Tom Abell, founder and managing director of the UK’s Peccadillo Pictures, was presented last night (April 11) with the inaugural Iris Fellowship, honouring those who have made a significant contribution to the LGBT+ film industry.
The award is an extension of the Iris Prize, which awards £30,000 annually to the best short film shown at Cardiff’s LGBT+ Iris Prize Film Festival, with entries selected by multiple international partner festivals, and £20,000 to the best British short. The prizes are supported annually by a £50,000 donation by the Michael Bishop Foundation.
Abell launched the UK’s first LGBT film distribution company, Dangerous To Know in 1992 – serving a then-untapped market with video cassettes of titles such as gay teen romance Two Of Us (originally made for the BBC’s education unit) and 1971 erotic fantasy Pink Narcissus. He also packaged shorts under the brand Boys On Film – a compilation series that endures to this day.
Abell launched Peccadillo Pictures in 2000, distributing world cinema alongside LGBT titles. The company scored a breakthrough in 2011 with Andrew Haigh’s Nottingham-set gay drama Weekend, overcoming initial scepticism from UK cinemas and grossing £222,000. The success paved the way for films such as Francis Lee’s God’s Own Country, distributed in the UK by Picturehouse Entertainment.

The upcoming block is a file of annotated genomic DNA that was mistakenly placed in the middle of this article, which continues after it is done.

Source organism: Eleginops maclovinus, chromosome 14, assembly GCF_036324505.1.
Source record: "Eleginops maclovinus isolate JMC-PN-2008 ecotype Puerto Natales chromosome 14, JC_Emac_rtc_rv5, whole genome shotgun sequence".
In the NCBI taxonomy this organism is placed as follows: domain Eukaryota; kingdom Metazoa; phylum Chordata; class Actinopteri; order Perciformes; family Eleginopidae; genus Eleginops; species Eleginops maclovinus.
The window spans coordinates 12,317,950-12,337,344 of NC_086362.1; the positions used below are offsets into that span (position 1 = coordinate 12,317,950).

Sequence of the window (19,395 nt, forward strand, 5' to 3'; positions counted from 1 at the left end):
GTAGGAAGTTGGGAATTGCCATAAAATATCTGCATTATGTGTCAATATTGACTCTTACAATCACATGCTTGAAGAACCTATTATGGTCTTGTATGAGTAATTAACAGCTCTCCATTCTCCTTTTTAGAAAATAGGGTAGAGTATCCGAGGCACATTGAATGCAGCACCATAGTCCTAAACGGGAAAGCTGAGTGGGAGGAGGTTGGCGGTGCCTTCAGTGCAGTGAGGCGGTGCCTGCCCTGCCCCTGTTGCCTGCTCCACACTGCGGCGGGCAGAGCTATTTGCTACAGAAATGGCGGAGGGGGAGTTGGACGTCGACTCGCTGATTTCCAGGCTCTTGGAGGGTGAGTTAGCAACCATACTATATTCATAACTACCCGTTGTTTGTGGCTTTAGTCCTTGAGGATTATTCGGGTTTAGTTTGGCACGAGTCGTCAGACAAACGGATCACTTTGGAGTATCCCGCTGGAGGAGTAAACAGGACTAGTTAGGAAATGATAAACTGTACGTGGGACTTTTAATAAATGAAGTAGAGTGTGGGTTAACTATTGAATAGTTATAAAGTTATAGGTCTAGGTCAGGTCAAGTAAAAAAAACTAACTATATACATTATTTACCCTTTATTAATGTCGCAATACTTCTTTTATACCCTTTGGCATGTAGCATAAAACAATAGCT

Colleagues, filmmakers and industry peers gathered at London private members club Ministry to see Michael Bishop, Lord Glendonbrook present Abell with the fellowship. These included former Peccadillo team member and Lilting director Hong Khaou; and Neil Hunter and Kanchi Wichmann – directors respectively of Peccadillo titles Boyfriends and Break My Fall.
Oral tributes came from Weekend actor Chris New and Stud Life director Campbell X. Filmed clips included tributes from Francis Lee and Wash Westmoreland (Still Alice, Colette), whose husband Richard Glatzer (who died in 2015) directed 1993 comedy Grief, distributed by Abell in the UK.
Also included in the montage were Sauvage director Camille Vidal-Naquet, Theo & Hugo directors Olivier Ducastel and Jacques Martineau and Two Of Us director Roger Tonge – who collectively praised Abell for his “kindness”, “passion for cinema” and “generosity”.
In accepting the award, Abell spoke also of the challenges facing an LGBT distributor, even in the UK today, lamenting hostile social media comments directed at current Peccadillo release A Deal With The Universe, Jason Barker’s documentary about his own experiences as a trans man putting his gender reassignment on hold in order to carry and give birth to a baby.